On a recent family camping trip my fourteen-year-old reverted to an endearing habit I associate with a much younger age, of saying “tell me a story” at odd and inopportune times, often begging at a time when he’s supposed to be focused on a task like folding up his bed or helping with dinner. One of these times I promised, using delayed-gratification techniques I also associate with a younger child: “I’ve got a great rattlesnake story which I’ll tell you when you’ve finished doing what you’re supposed to be doing.”
So here’s the short version of the story:
Some years after my one and only live encounter with a rattlesnake, I was camping along the Deschutes River in the high desert of Oregon with my husband and some friends. One of our friends was so scared of snakes in the area, she refused to leave our campsite. She and her partner and my husband were happy to sit around the picnic table reading, painting, and talking. I was eager for a walk, and so set out along the rocky sagebrush trail along the river. “Watch out for snakes!” were my husband’s parting words. Thanks a lot.
As I walked along, I thought about how terrified I’d always been of snakes. I grew up hearing stories from my grandmother, who didn’t have indoor plumbing until she came to America at the age of twenty-five, about snakes in outhouses. When I slept in a strange bed, it was always snakes I feared coming out from underneath to bite me in the ankles or worse. When I was eight, a common garter snake sighted from twenty feet away made me run so far and fast I thought my heart would stop. I wasn’t scared of snakes in books, movies, pet stores, or zoos; it was the idea of snakes in the wild that got to me.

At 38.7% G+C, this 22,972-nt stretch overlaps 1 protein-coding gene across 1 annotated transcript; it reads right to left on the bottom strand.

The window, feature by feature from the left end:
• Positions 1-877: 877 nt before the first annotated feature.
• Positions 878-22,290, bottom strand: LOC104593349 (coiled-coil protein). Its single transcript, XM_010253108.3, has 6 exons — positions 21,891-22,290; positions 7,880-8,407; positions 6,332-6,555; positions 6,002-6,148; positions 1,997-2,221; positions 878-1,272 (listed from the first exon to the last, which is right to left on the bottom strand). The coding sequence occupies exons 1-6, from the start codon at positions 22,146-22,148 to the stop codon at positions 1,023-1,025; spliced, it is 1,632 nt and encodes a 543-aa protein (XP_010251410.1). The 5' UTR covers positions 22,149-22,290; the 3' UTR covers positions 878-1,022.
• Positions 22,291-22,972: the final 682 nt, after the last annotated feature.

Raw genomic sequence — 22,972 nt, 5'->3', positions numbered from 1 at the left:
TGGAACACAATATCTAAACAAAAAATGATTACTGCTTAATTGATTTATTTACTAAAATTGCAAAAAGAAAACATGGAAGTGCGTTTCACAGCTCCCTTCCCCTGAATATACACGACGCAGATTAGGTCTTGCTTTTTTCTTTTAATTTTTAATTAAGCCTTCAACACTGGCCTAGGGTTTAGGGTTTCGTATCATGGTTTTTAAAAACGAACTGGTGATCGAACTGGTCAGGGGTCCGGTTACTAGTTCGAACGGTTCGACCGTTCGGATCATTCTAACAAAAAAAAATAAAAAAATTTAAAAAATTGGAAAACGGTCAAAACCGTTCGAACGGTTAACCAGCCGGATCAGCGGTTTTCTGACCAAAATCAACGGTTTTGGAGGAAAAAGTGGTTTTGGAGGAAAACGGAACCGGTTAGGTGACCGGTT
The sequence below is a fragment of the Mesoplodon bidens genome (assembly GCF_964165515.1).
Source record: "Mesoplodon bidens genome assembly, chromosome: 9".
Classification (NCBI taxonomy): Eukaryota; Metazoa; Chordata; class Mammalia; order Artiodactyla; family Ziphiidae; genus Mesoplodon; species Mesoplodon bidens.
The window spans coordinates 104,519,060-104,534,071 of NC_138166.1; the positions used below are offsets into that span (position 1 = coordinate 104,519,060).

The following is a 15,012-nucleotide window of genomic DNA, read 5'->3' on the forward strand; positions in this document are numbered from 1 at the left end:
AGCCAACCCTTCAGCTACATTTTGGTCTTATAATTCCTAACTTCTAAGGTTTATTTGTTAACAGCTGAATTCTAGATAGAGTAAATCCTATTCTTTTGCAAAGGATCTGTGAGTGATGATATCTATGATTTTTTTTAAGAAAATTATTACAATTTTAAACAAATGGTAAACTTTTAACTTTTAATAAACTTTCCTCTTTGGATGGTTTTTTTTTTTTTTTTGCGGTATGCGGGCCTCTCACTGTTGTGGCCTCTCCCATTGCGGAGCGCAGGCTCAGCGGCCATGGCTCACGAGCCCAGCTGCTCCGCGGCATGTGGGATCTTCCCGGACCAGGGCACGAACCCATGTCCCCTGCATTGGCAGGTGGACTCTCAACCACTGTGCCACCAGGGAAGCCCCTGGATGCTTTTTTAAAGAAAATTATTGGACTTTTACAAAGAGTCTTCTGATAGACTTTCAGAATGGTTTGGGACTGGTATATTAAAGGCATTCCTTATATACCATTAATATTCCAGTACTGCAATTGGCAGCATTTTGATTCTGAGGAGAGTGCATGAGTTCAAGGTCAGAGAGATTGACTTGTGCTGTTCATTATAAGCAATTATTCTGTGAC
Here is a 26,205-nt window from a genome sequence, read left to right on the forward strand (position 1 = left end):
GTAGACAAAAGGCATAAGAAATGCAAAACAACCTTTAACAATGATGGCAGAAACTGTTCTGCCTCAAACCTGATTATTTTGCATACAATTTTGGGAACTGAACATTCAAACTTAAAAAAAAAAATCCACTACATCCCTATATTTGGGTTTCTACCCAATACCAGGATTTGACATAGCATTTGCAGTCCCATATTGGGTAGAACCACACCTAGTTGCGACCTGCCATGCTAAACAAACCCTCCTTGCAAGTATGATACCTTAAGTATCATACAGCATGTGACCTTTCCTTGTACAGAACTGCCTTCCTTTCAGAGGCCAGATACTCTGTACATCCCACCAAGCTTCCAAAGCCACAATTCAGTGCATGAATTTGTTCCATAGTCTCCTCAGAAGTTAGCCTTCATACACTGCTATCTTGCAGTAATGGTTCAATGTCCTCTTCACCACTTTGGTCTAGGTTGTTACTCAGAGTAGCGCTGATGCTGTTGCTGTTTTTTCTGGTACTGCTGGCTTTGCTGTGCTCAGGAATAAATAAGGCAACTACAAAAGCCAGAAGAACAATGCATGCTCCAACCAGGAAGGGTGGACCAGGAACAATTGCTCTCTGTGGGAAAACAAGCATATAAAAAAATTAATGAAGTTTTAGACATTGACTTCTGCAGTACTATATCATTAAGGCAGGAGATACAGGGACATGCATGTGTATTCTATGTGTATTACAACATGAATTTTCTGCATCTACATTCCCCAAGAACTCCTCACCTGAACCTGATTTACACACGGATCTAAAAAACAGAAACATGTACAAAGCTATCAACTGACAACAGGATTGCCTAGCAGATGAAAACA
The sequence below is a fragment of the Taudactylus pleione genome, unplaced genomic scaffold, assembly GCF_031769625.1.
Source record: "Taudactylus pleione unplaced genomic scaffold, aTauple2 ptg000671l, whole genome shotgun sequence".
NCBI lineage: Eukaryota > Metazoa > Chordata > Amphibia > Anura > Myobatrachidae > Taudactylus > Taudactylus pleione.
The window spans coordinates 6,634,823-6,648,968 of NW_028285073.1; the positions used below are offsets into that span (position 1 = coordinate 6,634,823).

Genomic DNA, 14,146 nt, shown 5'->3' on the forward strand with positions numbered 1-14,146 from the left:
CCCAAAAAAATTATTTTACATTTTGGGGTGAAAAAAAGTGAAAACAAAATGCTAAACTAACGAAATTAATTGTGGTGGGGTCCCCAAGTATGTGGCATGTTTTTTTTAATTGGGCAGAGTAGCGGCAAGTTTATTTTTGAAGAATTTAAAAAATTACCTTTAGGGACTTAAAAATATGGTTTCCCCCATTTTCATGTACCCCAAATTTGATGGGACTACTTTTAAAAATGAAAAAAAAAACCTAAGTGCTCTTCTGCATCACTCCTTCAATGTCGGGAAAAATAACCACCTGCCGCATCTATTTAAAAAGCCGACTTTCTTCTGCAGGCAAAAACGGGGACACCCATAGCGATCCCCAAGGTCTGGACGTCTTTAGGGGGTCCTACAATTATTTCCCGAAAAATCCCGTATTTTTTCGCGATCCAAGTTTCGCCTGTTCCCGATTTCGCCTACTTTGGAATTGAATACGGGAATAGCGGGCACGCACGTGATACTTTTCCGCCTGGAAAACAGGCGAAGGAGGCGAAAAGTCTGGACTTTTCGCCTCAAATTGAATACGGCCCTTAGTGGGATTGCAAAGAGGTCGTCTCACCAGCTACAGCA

So as I walked along the Deschutes that day, I could feel my heart pounding with each beat the temptation to turn back to the campsite. What am I doing? I wondered. Why am I out here all alone? I began to wonder what it would be like not to be afraid any more. I knew what rattlesnakes looked like and I knew how to avoid them. I taught myself, there on that trail, to keep my eyes sweeping from right to left about four or five feet ahead of time, covering a swath three or four feet wide on either side. (Later, when my son was about six, I explained this technique to him, calling it “snake eyes.”) I managed to enjoy the hike while keeping my eyes open for snakes. I’ve never been afraid of snakes since, and the experience has been a parable for me of dealing with certain kinds of fear.
That’s not a rattlesnake story! That’s a facing-your-fears story. I want my money back.
So spake my teenager. I’m not sure what the difference is, I replied.
A rattlesnake story would actually have a rattlesnake in it.
Okay, I get it. Sorry. To me it’s a still a good story.
That’s ’cause it’s you.
So here’s the question:
Do you have a rattlesnake story? Or a facing-your-fears story? Let’s hear it.